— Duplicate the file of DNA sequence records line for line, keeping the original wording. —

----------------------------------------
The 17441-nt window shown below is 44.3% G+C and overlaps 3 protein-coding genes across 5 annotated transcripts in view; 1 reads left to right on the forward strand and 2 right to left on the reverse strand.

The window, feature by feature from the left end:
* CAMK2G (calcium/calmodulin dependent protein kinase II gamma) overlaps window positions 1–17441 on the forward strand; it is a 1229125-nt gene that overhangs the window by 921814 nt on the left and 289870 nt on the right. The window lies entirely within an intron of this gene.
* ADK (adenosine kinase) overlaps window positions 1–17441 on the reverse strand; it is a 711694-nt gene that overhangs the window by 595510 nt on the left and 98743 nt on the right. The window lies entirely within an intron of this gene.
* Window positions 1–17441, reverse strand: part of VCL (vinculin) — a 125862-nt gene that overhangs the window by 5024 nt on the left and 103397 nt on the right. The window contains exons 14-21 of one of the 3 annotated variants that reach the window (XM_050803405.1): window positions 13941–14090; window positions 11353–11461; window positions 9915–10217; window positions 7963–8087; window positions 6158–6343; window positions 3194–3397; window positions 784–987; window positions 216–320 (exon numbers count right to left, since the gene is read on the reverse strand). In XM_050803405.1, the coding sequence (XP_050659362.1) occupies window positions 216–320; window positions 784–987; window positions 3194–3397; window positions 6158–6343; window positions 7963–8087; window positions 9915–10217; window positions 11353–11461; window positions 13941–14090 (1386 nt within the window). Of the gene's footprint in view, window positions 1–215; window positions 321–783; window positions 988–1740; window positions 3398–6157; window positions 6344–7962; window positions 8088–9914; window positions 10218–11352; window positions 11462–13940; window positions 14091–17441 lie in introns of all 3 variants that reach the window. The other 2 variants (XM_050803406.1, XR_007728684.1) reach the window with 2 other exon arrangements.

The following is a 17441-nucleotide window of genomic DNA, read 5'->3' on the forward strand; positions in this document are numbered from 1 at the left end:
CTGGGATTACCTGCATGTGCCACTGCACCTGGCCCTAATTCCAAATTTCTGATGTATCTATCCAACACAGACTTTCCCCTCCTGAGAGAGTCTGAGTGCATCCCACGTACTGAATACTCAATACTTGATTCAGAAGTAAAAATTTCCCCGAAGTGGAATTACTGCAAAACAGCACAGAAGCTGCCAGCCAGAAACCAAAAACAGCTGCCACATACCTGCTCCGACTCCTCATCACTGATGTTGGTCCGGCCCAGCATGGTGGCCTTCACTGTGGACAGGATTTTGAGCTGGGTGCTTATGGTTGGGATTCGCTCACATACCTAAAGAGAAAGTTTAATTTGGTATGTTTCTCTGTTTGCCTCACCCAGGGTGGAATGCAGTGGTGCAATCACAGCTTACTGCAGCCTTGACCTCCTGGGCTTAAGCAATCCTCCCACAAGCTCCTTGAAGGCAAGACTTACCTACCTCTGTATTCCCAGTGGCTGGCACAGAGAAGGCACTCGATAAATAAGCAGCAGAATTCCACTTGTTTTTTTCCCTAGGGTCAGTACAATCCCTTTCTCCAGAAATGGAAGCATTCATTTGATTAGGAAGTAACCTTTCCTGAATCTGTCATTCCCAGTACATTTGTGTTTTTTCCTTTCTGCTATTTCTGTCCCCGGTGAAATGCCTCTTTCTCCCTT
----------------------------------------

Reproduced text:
The 17441-nt window shown below is 44.3% G+C and overlaps 3 protein-coding genes across 5 annotated transcripts in view; 1 reads left to right on the forward strand and 2 right to left on the reverse strand.

The window, feature by feature from the left end:
* CAMK2G (calcium/calmodulin dependent protein kinase II gamma) overlaps window positions 1–17441 on the forward strand; it is a 1229125-nt gene that overhangs the window by 921814 nt on the left and 289870 nt on the right. The window lies entirely within an intron of this gene.
* ADK (adenosine kinase) overlaps window positions 1–17441 on the reverse strand; it is a 711694-nt gene that overhangs the window by 595510 nt on the left and 98743 nt on the right. The window lies entirely within an intron of this gene.
* Window positions 1–17441, reverse strand: part of VCL (vinculin) — a 125862-nt gene that overhangs the window by 5024 nt on the left and 103397 nt on the right. The window contains exons 14-21 of one of the 3 annotated variants that reach the window (XM_050803405.1): window positions 13941–14090; window positions 11353–11461; window positions 9915–10217; window positions 7963–8087; window positions 6158–6343; window positions 3194–3397; window positions 784–987; window positions 216–320 (exon numbers count right to left, since the gene is read on the reverse strand). In XM_050803405.1, the coding sequence (XP_050659362.1) occupies window positions 216–320; window positions 784–987; window positions 3194–3397; window positions 6158–6343; window positions 7963–8087; window positions 9915–10217; window positions 11353–11461; window positions 13941–14090 (1386 nt within the window). Of the gene's footprint in view, window positions 1–215; window positions 321–783; window positions 988–1740; window positions 3398–6157; window positions 6344–7962; window positions 8088–9914; window positions 10218–11352; window positions 11462–13940; window positions 14091–17441 lie in introns of all 3 variants that reach the window. The other 2 variants (XM_050803406.1, XR_007728684.1) reach the window with 2 other exon arrangements.

The following is a 17441-nucleotide window of genomic DNA, read 5'->3' on the forward strand; positions in this document are numbered from 1 at the left end:
CTGGGATTACCTGCATGTGCCACTGCACCTGGCCCTAATTCCAAATTTCTGATGTATCTATCCAACACAGACTTTCCCCTCCTGAGAGAGTCTGAGTGCATCCCACGTACTGAATACTCAATACTTGATTCAGAAGTAAAAATTTCCCCGAAGTGGAATTACTGCAAAACAGCACAGAAGCTGCCAGCCAGAAACCAAAAACAGCTGCCACATACCTGCTCCGACTCCTCATCACTGATGTTGGTCCGGCCCAGCATGGTGGCCTTCACTGTGGACAGGATTTTGAGCTGGGTGCTTATGGTTGGGATTCGCTCACATACCTAAAGAGAAAGTTTAATTTGGTATGTTTCTCTGTTTGCCTCACCCAGGGTGGAATGCAGTGGTGCAATCACAGCTTACTGCAGCCTTGACCTCCTGGGCTTAAGCAATCCTCCCACAAGCTCCTTGAAGGCAAGACTTACCTACCTCTGTATTCCCAGTGGCTGGCACAGAGAAGGCACTCGATAAATAAGCAGCAGAATTCCACTTGTTTTTTTCCCTAGGGTCAGTACAATCCCTTTCTCCAGAAATGGAAGCATTCATTTGATTAGGAAGTAACCTTTCCTGAATCTGTCATTCCCAGTACATTTGTGTTTTTTCCTTTCTGCTATTTCTGTCCCCGGTGAAATGCCTCTTTCTCCCTT